A few years ago I wrote that uncertainty is inevitable in psychiatry. We literally don’t know the pathogenesis of any psychiatric disorder. Historically, when the etiology of abnormal behavior became known, the disease was no longer considered psychiatric. Thus, neurosyphilis and myxedema went to internal medicine; seizures, multiple sclerosis, Parkinson’s, and many other formerly psychiatric conditions went to neurology; brain tumors and hemorrhages went to neurosurgery; and so forth.
This leaves psychiatry with the remainder: all the behavioral conditions of unknown etiology. Looking to the future, my fervent hope that researchers will soon discover causes and definitive cures for schizophrenia, bipolar disorder, and other psychiatric disorders comes with the expectation that these conditions will then leave psychiatry for other specialties. We will always deal with what is left. At minimum we psychiatrists should accept this reality about our chosen field. After all, there appears to be no alternative. Some of us go beyond this to embrace uncertainty as intellectually attractive. We like that the field is unsettled, in flux, alive.
Yet many of us clutch at illusory certainty. Decades ago, psychoanalysis purportedly held the keys to unlock the mysteries of the mind. It later lost favor when many conditions, particularly the most severe, were unaffected by this lengthy, expensive treatment. Now the buzzword is that psychiatric disorders are “neurobiological.” This is said in a tone that implies we know more than we do, that we understand psychiatric etiology. It’s a bluff.
Patients are told they suffer a “chemical imbalance” in the brain, when none has ever been shown. Rapid advances in brain imaging and genetics have yielded an avalanche of findings that may well bring us closer to understanding the causes of mental disorders. But they haven’t done so yet — a sad fact obscured by popular and professional rhetoric. In particular, functional brain imaging (e.g., fMRI) fascinates brain scientists and the public alike. We can now see, in dramatic three-dimensional colorful computer graphics, how different regions of the living brain “light up,” that is, vary in metabolic activity. Population studies reveal systematic differences in patients with specific psychiatric disorders as compared to normals. Don’t such images prove that psychiatric disorders are neurobiological brain diseases?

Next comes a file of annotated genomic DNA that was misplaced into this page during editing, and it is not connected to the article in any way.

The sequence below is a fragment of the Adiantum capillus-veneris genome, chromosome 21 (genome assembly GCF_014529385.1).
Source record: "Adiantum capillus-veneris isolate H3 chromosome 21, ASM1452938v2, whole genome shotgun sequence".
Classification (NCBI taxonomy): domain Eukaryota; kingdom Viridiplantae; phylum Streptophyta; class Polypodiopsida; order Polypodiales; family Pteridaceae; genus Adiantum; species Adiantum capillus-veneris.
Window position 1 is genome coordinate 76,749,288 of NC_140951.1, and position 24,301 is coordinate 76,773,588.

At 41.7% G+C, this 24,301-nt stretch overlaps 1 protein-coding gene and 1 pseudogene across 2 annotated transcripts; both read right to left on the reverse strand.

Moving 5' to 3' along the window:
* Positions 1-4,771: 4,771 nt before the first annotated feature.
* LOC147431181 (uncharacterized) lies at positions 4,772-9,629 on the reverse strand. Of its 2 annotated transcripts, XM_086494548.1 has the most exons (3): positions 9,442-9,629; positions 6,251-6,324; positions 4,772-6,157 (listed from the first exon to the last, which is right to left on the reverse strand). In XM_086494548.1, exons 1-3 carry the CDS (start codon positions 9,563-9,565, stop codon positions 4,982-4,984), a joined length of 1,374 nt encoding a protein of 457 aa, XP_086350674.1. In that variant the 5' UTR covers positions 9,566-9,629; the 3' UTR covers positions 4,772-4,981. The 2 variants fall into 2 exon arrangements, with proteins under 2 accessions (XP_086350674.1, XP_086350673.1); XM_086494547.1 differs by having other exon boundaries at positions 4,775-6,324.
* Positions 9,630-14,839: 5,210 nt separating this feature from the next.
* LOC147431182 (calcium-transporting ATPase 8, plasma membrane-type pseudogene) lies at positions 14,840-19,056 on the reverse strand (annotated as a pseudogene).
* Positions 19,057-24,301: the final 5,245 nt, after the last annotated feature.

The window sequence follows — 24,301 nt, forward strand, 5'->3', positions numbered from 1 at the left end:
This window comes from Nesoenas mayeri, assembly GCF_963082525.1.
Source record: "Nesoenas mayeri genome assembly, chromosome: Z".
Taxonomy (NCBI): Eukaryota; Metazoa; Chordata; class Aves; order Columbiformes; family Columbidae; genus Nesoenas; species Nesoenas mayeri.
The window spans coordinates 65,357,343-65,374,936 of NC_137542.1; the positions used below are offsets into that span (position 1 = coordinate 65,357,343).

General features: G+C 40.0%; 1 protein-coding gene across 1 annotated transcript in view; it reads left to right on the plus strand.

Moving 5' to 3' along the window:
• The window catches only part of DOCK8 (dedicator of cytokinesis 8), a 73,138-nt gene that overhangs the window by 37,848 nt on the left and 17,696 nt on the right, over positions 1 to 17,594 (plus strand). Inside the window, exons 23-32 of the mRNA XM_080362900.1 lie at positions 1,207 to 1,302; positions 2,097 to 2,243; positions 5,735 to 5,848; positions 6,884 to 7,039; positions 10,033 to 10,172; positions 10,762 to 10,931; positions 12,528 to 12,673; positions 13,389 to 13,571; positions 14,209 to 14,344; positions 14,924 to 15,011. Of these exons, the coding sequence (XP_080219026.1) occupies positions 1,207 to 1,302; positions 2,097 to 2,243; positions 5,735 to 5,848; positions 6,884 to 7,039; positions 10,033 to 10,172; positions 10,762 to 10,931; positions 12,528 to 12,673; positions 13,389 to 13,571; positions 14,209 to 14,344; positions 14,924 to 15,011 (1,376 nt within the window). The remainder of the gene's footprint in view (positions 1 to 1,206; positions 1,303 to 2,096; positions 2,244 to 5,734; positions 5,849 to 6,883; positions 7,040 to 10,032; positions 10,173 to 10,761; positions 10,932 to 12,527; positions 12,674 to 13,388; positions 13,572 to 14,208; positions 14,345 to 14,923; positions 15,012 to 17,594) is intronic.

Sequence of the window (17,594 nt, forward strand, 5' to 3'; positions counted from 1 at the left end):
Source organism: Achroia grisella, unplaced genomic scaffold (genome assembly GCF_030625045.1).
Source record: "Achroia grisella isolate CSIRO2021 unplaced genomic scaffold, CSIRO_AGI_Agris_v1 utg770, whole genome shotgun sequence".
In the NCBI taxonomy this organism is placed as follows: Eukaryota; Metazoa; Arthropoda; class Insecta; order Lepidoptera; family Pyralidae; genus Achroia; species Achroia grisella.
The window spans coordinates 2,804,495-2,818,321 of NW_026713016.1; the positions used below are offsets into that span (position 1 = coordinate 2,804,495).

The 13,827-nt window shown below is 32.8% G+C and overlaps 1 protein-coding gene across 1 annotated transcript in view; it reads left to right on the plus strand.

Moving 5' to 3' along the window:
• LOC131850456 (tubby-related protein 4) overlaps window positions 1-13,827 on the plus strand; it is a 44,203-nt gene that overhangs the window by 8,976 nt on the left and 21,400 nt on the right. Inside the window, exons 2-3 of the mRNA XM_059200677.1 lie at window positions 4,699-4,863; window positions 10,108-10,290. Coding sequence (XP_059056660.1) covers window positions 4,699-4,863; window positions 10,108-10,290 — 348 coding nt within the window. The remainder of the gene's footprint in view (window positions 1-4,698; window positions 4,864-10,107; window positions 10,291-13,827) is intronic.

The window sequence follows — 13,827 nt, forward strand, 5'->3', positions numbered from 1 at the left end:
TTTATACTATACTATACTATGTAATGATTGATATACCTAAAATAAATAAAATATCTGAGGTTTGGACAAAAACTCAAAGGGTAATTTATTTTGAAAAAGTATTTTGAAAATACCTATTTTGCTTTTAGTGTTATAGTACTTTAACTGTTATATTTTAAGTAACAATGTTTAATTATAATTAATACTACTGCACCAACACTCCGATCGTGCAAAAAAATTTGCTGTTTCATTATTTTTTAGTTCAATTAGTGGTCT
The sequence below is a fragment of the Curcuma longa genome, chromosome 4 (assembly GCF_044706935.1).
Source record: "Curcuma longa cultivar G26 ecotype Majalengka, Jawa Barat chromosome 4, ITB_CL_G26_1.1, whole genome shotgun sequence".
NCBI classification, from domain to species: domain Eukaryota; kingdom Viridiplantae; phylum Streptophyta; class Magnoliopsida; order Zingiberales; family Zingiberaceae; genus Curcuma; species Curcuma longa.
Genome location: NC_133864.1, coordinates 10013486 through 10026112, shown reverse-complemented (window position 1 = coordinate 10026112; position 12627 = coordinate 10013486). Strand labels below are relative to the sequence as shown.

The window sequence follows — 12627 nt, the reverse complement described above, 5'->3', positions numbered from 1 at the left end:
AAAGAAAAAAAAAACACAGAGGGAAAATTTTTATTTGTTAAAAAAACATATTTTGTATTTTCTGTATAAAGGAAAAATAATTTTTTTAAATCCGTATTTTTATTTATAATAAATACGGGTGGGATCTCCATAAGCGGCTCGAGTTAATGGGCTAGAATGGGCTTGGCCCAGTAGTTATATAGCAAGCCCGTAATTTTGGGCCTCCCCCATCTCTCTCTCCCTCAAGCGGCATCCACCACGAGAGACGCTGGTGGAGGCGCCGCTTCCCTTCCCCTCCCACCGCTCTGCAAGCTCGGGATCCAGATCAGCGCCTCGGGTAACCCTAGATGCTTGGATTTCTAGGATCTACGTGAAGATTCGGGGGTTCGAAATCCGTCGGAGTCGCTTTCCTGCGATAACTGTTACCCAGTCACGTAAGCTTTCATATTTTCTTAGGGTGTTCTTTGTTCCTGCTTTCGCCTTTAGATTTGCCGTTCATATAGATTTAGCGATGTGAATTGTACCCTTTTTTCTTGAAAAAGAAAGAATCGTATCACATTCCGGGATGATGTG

Not quite. Readers of these exciting reports often overlook two crucial facts. First, these metabolic differences only appear in group studies and cannot be used to diagnose individual patients. As of this writing there is no lab test or brain scan to diagnose any psychiatric disorder. Attempting to do so would be like diagnosing malnutrition based on height. While malnourished people are shorter than the well-nourished on average, there is wide overlap and height is not diagnostic. Second, etiology — the cause of these differences in brain function — remains unknown. Differences in brain function (and structure) are not necessarily inborn. Brain anatomy can change as a result of life experience, and metabolic activity (function) from experimental manipulation of cognitive effort, induced mood, guided imagery, etc. Just as multiple factors affect a subject’s height, multiple biological and psychological factors affect brain findings as well. Thus, learning that patients with borderline personality show decreased metabolism in the frontal lobes (hypofrontality) is neither surprising nor indicative of a neurobiological etiology. We already know the frontal lobes inhibit impulsive activity, and we already know borderline personality is characterized by impulsivity. What else would we expect?